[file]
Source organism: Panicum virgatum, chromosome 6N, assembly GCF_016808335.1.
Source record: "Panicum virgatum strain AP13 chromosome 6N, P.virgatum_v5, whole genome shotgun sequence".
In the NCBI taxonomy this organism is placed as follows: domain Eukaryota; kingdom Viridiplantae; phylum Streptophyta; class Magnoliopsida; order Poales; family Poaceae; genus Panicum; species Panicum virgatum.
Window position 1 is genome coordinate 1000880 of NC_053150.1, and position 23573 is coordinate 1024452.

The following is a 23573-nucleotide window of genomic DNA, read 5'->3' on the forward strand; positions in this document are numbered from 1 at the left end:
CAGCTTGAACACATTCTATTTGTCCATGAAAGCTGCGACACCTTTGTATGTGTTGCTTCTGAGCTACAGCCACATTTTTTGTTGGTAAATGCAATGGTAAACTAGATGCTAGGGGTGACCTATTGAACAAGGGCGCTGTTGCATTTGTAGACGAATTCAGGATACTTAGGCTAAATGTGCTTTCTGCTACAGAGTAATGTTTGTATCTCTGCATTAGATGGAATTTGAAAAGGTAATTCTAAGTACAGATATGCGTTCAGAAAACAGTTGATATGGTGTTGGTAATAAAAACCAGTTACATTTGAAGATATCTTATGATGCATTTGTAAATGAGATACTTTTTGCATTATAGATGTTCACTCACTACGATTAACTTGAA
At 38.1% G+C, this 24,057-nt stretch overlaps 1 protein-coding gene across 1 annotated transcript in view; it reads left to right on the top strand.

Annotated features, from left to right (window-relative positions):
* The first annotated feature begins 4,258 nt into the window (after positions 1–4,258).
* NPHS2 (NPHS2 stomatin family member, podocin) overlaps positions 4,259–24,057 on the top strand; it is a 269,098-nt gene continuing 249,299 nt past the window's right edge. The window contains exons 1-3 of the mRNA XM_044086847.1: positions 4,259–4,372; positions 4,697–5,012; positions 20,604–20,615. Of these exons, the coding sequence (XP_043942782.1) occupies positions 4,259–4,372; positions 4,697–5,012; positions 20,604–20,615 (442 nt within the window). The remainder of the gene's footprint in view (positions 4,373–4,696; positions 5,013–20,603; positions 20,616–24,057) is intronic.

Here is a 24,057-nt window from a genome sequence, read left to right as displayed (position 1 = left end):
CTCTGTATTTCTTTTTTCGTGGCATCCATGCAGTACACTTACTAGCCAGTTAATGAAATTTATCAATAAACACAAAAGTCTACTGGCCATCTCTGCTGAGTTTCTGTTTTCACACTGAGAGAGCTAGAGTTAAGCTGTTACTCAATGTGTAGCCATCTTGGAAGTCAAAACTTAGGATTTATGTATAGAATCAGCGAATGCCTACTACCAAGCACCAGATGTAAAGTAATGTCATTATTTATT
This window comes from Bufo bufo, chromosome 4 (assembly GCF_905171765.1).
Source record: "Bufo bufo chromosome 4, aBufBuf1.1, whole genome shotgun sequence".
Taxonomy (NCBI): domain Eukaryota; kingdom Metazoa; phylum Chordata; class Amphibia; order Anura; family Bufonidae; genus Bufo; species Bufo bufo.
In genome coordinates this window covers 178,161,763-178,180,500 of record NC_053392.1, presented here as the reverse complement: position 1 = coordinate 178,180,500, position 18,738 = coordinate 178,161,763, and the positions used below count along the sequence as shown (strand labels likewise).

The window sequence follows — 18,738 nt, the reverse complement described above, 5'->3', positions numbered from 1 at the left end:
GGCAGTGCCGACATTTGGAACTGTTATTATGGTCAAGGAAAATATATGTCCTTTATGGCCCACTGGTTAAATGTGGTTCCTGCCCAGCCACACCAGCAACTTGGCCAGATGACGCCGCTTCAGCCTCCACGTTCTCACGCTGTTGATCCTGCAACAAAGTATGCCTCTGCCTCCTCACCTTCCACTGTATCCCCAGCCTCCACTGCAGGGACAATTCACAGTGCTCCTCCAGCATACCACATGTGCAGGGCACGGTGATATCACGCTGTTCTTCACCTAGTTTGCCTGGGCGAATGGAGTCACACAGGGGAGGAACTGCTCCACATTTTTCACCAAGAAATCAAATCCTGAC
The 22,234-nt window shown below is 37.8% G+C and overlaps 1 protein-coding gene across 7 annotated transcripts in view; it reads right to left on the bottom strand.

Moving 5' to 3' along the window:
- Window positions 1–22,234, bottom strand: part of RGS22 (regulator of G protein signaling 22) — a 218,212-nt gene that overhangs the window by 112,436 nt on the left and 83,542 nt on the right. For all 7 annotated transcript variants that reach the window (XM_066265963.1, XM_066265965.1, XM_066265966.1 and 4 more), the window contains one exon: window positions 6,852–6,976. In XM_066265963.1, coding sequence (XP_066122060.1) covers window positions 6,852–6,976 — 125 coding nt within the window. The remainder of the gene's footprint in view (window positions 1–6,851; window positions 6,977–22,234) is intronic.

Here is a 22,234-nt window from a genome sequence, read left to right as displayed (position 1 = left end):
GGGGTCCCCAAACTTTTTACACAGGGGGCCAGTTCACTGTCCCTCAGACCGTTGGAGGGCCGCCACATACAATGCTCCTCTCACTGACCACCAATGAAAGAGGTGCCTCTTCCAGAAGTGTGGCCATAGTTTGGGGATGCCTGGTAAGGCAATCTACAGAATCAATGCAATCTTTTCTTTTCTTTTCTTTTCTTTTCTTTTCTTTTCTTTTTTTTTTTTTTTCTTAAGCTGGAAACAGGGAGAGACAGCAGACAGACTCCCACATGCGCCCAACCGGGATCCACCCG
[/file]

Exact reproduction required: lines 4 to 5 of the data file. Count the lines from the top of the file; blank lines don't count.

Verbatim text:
Window position 1 is genome coordinate 1000880 of NC_053150.1, and position 23573 is coordinate 1024452.

The following is a 23573-nucleotide window of genomic DNA, read 5'->3' on the forward strand; positions in this document are numbered from 1 at the left end: